Trump’s testimony got off to a contentious start Monday, with state Judge Arthur Engoron admonishing him to keep his answers concise and reminding him that “this is not a political rally.”

Turning to Trump’s attorney at one point, the judge said, “I beseech you to control him if you can. If you can’t, I will.” The civil trial is one of numerous legal proceedings Trump is confronting, including federal and state charges accusing him of crimes including illegally hoarding classified documents and scheming to overturn the 2020 presidential election. His legal and political strategies have now become completely intertwined as he hopscotches between campaign events and court hearings, a schedule that will only intensify once his criminal trials begin.

Though the fraud case doesn’t carry the prospect of prison as the criminal prosecutions do, its allegations of financial impropriety cut to the heart of the brand he spent decades crafting. The suggestion that Trump is worth less than he’s claimed has been interpreted by him as a cutting insult.



Donald Trump Jr. testified Wednesday that he never worked on his father’s financial statements, the documents now at the heart of the civil fraud trial that threatens former President Donald Trump’s real estate empire.

The ex-president’s eldest son is an executive vice president of the family’s Trump Organization and has been a trustee of a trust set up to hold its assets when his father was in the White House.

At least one of the annual financial statements bore language saying the trustees “are responsible” for the document. But Donald Trump Jr. said he didn’t recall ever working on any of the financial statements and had “no specific knowledge” of them.

The lawsuit centers on whether the former president and his business misled banks and insurers by inflating his net worth on the financial statements. He and other defendants, including sons Donald Jr. and Eric, deny wrongdoing.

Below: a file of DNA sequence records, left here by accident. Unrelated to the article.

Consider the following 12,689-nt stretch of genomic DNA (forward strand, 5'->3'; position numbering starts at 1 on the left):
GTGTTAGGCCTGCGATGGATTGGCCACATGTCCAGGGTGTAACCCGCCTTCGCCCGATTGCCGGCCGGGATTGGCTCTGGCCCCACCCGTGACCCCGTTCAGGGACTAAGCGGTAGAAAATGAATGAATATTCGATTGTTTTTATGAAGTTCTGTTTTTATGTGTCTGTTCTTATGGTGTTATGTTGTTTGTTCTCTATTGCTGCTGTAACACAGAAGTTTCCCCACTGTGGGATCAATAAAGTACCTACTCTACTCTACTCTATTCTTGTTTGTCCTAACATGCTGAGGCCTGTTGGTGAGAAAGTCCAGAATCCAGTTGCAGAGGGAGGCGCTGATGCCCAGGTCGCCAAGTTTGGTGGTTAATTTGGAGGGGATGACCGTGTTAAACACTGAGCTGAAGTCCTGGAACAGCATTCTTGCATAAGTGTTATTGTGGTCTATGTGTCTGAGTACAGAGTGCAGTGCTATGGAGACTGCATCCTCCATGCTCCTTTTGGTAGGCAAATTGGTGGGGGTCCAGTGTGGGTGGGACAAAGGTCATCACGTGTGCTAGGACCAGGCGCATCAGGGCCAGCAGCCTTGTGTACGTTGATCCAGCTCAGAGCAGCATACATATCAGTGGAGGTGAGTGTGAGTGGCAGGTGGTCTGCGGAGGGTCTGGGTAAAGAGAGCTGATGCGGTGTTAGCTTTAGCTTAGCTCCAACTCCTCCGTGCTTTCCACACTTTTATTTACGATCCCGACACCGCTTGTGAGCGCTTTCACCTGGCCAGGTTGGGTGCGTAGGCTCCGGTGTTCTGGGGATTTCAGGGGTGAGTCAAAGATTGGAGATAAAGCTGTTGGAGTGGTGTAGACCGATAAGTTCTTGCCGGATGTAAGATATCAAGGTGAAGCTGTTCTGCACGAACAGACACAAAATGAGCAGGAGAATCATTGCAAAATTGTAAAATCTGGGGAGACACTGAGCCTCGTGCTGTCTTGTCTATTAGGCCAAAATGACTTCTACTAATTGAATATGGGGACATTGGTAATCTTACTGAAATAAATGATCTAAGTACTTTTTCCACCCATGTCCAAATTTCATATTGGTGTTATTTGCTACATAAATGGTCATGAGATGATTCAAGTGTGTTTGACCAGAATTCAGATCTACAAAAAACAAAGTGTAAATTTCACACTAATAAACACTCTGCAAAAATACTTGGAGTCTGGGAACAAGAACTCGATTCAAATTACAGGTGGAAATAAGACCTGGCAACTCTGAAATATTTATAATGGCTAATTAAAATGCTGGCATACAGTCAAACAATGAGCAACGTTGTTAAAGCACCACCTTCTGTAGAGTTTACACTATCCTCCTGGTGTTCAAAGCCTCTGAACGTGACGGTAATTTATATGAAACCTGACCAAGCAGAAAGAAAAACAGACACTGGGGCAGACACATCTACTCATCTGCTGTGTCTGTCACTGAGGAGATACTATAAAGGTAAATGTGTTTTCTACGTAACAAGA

Trump Jr. said he signed off on statements as a trustee, but had left the work to outside accountants and the company’s then-finance chief, Allen Weisselberg.

“As a trustee, I have an obligation to listen those who are expert — who have an expertise of these things,” he said.

“I wasn’t working on the document, but if they tell me that it’s accurate, based on their accounting assessment of all of the materials,” he said, “these people had an incredible intimate knowledge, and I relied on them.”

The first family member to testify, he is due to return to the stand Thursday. Next up will be his brother and fellow Trump Organization Executive Vice President Eric Trump and, on Monday, their father — the family patriarch, company founder, former president and 2024 Republican front-runner.

Daughter Ivanka, a former Trump Organization executive and White House adviser, is scheduled to take the stand Nov. 8. But her lawyers on Wednesday appealed Judge Arthur Engoron ‘s decision to require her testimony.

New York Attorney General Letitia James brought the lawsuit, alleging that Donald Trump, his company and top executives, including Eric and Donald Jr., conspired to exaggerate his wealth by billions of dollars on his financial statements. The documents were given to banks, insurers and others to secure loans and make deals.

The former president has called the case a “sham,” a “scam,” and “a continuation of the single greatest witch hunt of all time.”